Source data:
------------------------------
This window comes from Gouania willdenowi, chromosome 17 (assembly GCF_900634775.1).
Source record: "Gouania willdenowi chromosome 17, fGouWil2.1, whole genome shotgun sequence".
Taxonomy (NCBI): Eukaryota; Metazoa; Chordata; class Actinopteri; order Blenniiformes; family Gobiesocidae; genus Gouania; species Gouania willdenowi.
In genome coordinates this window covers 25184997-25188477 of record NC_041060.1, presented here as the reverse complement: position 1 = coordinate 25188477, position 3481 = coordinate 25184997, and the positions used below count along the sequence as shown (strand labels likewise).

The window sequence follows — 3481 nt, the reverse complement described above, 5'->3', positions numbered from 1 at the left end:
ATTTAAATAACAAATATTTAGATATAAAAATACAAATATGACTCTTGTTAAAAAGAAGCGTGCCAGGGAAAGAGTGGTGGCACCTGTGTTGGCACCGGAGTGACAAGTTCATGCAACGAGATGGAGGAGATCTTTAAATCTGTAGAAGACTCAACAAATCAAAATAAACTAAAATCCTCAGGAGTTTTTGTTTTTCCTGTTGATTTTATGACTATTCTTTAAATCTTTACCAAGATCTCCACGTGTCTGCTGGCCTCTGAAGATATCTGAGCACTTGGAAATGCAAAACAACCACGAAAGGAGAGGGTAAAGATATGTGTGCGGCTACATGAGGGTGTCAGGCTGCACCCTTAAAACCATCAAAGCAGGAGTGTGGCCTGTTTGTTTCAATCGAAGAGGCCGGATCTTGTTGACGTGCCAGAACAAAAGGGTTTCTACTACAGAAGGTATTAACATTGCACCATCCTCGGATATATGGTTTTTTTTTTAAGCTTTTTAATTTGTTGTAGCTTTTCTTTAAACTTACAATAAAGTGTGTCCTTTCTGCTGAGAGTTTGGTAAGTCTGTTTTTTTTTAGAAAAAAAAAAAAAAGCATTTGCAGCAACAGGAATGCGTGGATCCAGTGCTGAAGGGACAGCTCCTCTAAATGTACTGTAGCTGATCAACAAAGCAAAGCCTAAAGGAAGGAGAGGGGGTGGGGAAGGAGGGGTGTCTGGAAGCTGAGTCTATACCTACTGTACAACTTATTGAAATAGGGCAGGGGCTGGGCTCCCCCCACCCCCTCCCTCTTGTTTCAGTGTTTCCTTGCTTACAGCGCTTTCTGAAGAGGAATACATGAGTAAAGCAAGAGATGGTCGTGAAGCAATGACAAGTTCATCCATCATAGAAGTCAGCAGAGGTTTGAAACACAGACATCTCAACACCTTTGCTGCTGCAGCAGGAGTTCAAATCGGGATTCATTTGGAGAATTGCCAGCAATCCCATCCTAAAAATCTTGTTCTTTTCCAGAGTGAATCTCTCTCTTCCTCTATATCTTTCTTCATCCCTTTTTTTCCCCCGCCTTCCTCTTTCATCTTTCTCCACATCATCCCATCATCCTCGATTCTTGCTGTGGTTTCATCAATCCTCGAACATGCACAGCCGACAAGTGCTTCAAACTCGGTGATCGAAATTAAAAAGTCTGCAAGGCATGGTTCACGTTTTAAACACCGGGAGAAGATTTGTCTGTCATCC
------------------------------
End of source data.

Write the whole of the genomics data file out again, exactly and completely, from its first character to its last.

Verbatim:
This window comes from Gouania willdenowi, chromosome 17 (assembly GCF_900634775.1).
Source record: "Gouania willdenowi chromosome 17, fGouWil2.1, whole genome shotgun sequence".
Taxonomy (NCBI): Eukaryota; Metazoa; Chordata; class Actinopteri; order Blenniiformes; family Gobiesocidae; genus Gouania; species Gouania willdenowi.
In genome coordinates this window covers 25184997-25188477 of record NC_041060.1, presented here as the reverse complement: position 1 = coordinate 25188477, position 3481 = coordinate 25184997, and the positions used below count along the sequence as shown (strand labels likewise).

The window sequence follows — 3481 nt, the reverse complement described above, 5'->3', positions numbered from 1 at the left end:
ATTTAAATAACAAATATTTAGATATAAAAATACAAATATGACTCTTGTTAAAAAGAAGCGTGCCAGGGAAAGAGTGGTGGCACCTGTGTTGGCACCGGAGTGACAAGTTCATGCAACGAGATGGAGGAGATCTTTAAATCTGTAGAAGACTCAACAAATCAAAATAAACTAAAATCCTCAGGAGTTTTTGTTTTTCCTGTTGATTTTATGACTATTCTTTAAATCTTTACCAAGATCTCCACGTGTCTGCTGGCCTCTGAAGATATCTGAGCACTTGGAAATGCAAAACAACCACGAAAGGAGAGGGTAAAGATATGTGTGCGGCTACATGAGGGTGTCAGGCTGCACCCTTAAAACCATCAAAGCAGGAGTGTGGCCTGTTTGTTTCAATCGAAGAGGCCGGATCTTGTTGACGTGCCAGAACAAAAGGGTTTCTACTACAGAAGGTATTAACATTGCACCATCCTCGGATATATGGTTTTTTTTTTAAGCTTTTTAATTTGTTGTAGCTTTTCTTTAAACTTACAATAAAGTGTGTCCTTTCTGCTGAGAGTTTGGTAAGTCTGTTTTTTTTTAGAAAAAAAAAAAAAAGCATTTGCAGCAACAGGAATGCGTGGATCCAGTGCTGAAGGGACAGCTCCTCTAAATGTACTGTAGCTGATCAACAAAGCAAAGCCTAAAGGAAGGAGAGGGGGTGGGGAAGGAGGGGTGTCTGGAAGCTGAGTCTATACCTACTGTACAACTTATTGAAATAGGGCAGGGGCTGGGCTCCCCCCACCCCCTCCCTCTTGTTTCAGTGTTTCCTTGCTTACAGCGCTTTCTGAAGAGGAATACATGAGTAAAGCAAGAGATGGTCGTGAAGCAATGACAAGTTCATCCATCATAGAAGTCAGCAGAGGTTTGAAACACAGACATCTCAACACCTTTGCTGCTGCAGCAGGAGTTCAAATCGGGATTCATTTGGAGAATTGCCAGCAATCCCATCCTAAAAATCTTGTTCTTTTCCAGAGTGAATCTCTCTCTTCCTCTATATCTTTCTTCATCCCTTTTTTTCCCCCGCCTTCCTCTTTCATCTTTCTCCACATCATCCCATCATCCTCGATTCTTGCTGTGGTTTCATCAATCCTCGAACATGCACAGCCGACAAGTGCTTCAAACTCGGTGATCGAAATTAAAAAGTCTGCAAGGCATGGTTCACGTTTTAAACACCGGGAGAAGATTTGTCTGTCATCC